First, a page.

Hsp845 protein expression at the translational level lagged behind transcriptional-level expression and reached a maximum at 12 h after exposure to 30℃. The highest relative expression level, 2.2-fold greater than that of the control (20℃), was much lower than that of transcriptionallevel expression (5.3-fold greater compared with the control). The same tendency was also observed in the other two stress treatments, indicating that regulation may occur between transcriptional and translational levels.
Freezing and thawing of sea ice during different seasons in Antarctica, the habitat of Psychrobacter sp. G, affects the salinity of offshore seawater. Kilstrup et al. have reported the Hsp70 chaperone is induced during salinity stress in Lactococcus lactis, while Nath et al. have additionally discovered that hypersalinity creates a more general stress response than hyposaline conditions. The former authors observed that the Hsp70 chaperone had a transient response after a shift to low or high salinity during adaptation to a particular salinity. This finding may explain why Hsp845 gene expression was immediately and significantly enhanced at the transcriptional level by both low (0‰) and high (90‰ and 120‰) salinity during the first 2 h of treatment. The effects of high salinity (120‰) on Hsp845 gene expression were longer lasting, as the maximum relative expression level was reached at 6 h. In our study, however, we found that the Hsp845 protein was over-expressed at the transcriptional level after exposure to a salinity of 0‰, but was obviously inhibited at the translational level. The functional contribution of Hsps to salinity stress adaptation is still not clear. One possibility is that Hsps are induced as a consequence of the accumulation of denatured proteins resulting from lowered water activity during plasmolysis of salinity-shocked cells.
Psychrobacter sp. G may simultaneously encounter multiple stress factors. For example, freezing is often accompanied by salinity stress caused by the absence of unfrozen water[21, 34]. We therefore also investigated the combined effect of temperature and salinity on Hsp845 gene expression. qRT-PCR revealed that Hsp845 gene expression was enhanced by treatment at 30℃ in combination with 15‰ or 90‰ salinity, but was inhibited at 0℃ under the same salinity levels. The results of western blotting also uncovered the same trend. Nonetheless, Hsp845 appeared to be more sensitive to high temperature than to salinity in the combined stress treatment at both transcriptional and translational levels, a observation inconsistent with the results of the single-factor experiment.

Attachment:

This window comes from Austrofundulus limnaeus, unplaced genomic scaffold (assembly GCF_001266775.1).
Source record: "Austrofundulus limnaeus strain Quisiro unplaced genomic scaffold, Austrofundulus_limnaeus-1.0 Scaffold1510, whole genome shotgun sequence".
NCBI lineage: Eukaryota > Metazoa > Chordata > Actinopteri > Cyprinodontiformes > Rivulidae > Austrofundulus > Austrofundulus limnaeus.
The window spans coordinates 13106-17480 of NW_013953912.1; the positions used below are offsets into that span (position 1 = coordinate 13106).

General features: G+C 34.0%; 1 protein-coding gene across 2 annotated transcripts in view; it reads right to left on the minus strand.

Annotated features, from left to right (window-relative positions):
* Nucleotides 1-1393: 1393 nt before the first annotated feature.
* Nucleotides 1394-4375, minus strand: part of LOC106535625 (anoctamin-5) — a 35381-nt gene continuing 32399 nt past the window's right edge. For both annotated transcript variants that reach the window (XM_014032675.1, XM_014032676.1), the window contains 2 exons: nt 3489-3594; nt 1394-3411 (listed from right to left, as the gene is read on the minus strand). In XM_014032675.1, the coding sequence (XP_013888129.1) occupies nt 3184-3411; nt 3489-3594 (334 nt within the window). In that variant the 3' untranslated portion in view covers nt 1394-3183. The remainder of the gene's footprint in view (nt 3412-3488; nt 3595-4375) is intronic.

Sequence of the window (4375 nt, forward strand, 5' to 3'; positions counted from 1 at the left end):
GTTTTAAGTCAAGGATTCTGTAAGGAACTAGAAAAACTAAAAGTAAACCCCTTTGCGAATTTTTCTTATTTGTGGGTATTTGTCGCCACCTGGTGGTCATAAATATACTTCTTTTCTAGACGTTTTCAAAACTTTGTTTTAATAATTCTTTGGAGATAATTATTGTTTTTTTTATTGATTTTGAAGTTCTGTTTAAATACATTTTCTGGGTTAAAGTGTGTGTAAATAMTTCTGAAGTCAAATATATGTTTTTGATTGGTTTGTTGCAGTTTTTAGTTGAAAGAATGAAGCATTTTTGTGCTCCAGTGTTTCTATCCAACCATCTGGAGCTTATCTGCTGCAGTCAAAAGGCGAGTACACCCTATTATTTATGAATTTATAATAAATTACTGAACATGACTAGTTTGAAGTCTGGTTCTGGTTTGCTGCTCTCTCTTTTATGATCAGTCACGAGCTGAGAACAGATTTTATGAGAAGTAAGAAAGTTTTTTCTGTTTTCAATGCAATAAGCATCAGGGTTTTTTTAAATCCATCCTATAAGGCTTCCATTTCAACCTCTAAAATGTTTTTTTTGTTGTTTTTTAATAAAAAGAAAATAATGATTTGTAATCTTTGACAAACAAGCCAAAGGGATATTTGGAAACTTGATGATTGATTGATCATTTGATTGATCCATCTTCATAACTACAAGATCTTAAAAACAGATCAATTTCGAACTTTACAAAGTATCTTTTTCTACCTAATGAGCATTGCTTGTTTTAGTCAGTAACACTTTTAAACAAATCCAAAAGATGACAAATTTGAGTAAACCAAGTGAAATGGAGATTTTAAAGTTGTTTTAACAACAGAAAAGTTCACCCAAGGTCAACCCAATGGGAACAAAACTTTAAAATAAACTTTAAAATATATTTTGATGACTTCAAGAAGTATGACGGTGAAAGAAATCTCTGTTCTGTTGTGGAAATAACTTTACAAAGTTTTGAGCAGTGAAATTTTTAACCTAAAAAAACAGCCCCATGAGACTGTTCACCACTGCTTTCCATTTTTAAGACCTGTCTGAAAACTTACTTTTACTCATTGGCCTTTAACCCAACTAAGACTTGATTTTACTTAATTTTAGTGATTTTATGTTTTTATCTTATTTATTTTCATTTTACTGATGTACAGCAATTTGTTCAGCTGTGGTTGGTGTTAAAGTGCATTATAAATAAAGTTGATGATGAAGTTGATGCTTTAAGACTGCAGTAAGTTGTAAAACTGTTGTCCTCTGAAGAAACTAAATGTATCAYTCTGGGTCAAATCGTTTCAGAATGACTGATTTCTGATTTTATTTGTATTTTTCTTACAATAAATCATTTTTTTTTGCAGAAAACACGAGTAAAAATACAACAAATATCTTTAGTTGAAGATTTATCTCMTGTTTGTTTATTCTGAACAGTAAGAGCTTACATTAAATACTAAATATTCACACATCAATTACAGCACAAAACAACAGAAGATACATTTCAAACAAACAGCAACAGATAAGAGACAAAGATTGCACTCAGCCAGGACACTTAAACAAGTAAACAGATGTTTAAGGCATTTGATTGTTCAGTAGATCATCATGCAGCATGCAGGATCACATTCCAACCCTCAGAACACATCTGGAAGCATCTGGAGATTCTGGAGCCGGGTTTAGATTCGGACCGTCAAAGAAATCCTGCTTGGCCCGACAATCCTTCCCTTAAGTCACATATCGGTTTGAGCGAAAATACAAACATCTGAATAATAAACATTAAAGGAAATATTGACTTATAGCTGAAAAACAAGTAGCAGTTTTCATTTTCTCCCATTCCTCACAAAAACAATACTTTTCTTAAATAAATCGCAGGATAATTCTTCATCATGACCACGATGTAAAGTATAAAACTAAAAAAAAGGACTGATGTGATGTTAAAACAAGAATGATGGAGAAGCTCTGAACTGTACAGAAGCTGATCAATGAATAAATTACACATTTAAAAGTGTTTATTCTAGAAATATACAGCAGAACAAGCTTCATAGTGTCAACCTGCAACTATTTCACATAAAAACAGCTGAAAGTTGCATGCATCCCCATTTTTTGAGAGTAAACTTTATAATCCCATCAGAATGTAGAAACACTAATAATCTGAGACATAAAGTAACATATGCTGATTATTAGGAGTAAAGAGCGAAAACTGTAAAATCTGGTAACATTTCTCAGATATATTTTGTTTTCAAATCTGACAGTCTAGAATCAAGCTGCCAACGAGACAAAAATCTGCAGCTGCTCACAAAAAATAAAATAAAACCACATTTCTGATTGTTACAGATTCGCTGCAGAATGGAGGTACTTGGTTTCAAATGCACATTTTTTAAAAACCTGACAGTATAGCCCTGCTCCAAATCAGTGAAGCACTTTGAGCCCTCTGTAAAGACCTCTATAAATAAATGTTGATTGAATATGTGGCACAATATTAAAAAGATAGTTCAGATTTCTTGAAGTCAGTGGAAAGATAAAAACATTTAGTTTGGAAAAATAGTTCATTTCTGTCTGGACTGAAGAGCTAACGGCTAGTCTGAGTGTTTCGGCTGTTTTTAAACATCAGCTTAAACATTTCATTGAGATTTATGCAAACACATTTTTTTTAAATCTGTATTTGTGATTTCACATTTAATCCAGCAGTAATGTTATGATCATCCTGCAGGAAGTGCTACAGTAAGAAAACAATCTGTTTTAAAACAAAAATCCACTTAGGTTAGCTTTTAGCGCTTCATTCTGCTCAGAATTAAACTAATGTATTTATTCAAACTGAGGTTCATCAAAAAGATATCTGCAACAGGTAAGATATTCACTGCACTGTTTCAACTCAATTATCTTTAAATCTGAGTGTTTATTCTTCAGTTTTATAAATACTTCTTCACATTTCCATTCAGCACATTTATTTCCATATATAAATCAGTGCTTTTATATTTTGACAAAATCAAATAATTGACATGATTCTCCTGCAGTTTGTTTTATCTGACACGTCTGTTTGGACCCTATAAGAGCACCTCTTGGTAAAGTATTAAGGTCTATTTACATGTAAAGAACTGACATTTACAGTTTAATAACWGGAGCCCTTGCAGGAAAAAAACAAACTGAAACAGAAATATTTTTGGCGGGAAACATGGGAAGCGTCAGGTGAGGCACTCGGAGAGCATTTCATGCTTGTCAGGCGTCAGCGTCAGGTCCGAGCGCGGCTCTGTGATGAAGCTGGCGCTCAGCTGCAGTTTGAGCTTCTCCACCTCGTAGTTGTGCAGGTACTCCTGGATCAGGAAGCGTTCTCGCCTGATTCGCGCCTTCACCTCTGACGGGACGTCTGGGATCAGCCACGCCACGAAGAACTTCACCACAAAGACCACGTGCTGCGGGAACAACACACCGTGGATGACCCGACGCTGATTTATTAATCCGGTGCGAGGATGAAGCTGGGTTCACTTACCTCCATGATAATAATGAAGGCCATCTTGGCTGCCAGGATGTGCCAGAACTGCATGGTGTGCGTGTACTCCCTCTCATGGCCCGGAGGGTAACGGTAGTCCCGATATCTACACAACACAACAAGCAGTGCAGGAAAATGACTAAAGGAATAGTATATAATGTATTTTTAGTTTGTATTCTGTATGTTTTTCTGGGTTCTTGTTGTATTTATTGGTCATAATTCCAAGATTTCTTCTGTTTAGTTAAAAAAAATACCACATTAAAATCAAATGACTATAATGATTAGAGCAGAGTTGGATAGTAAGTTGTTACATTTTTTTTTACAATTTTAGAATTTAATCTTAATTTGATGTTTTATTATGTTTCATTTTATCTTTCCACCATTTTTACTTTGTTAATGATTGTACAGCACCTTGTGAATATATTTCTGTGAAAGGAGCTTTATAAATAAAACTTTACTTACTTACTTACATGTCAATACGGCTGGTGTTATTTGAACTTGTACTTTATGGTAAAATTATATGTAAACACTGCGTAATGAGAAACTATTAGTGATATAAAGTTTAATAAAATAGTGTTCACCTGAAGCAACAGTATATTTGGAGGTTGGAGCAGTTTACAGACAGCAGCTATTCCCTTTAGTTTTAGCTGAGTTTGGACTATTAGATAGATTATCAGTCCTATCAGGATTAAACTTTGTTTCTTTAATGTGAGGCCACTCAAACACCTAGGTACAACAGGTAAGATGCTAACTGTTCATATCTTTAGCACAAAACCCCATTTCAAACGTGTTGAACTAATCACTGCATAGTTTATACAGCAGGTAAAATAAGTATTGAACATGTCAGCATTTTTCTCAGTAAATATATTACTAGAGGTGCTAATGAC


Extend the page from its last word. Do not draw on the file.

In this study, we found that Hsp845 was induced at both transcriptional and translational levels by high temperature (30℃). Hsp845 was induced at the transcriptional level by both low (0‰) and high (90‰ and 120‰) salinity, but was only induced at the translational level by high salinity (90‰ and 120‰). In the single-factor experiment, the relative expression of Hsp845 under salinity stress was far higher than that observed under temperature stress. Under combined stress, however, Hsp845 was more sensitive to high temperature than to different salinities at both transcriptional and translational levels. The mechanism responsible for this inconsistent pattern needs further study. The maximum relative expression at the transcriptional level was higher than that at the translational level; moreover, the maximum expression of Hsp845 at the translational level lagged behind that at the transcriptional level. Finally, expression at the transcriptional level in the absence of salt seemed to conflict with results at the translational level; the underlying mechanism also needs to be studied further. Although the mechanism of GrpE proteins contributing to adaption to various stresses in microorganisms living in Antarctic seawater is still far from being understood, we believe that the present work is a good starting point for further investigations.Acknowledgements This work was supported financially by the National Natural Science Foundation of China (Grant no. 41176174).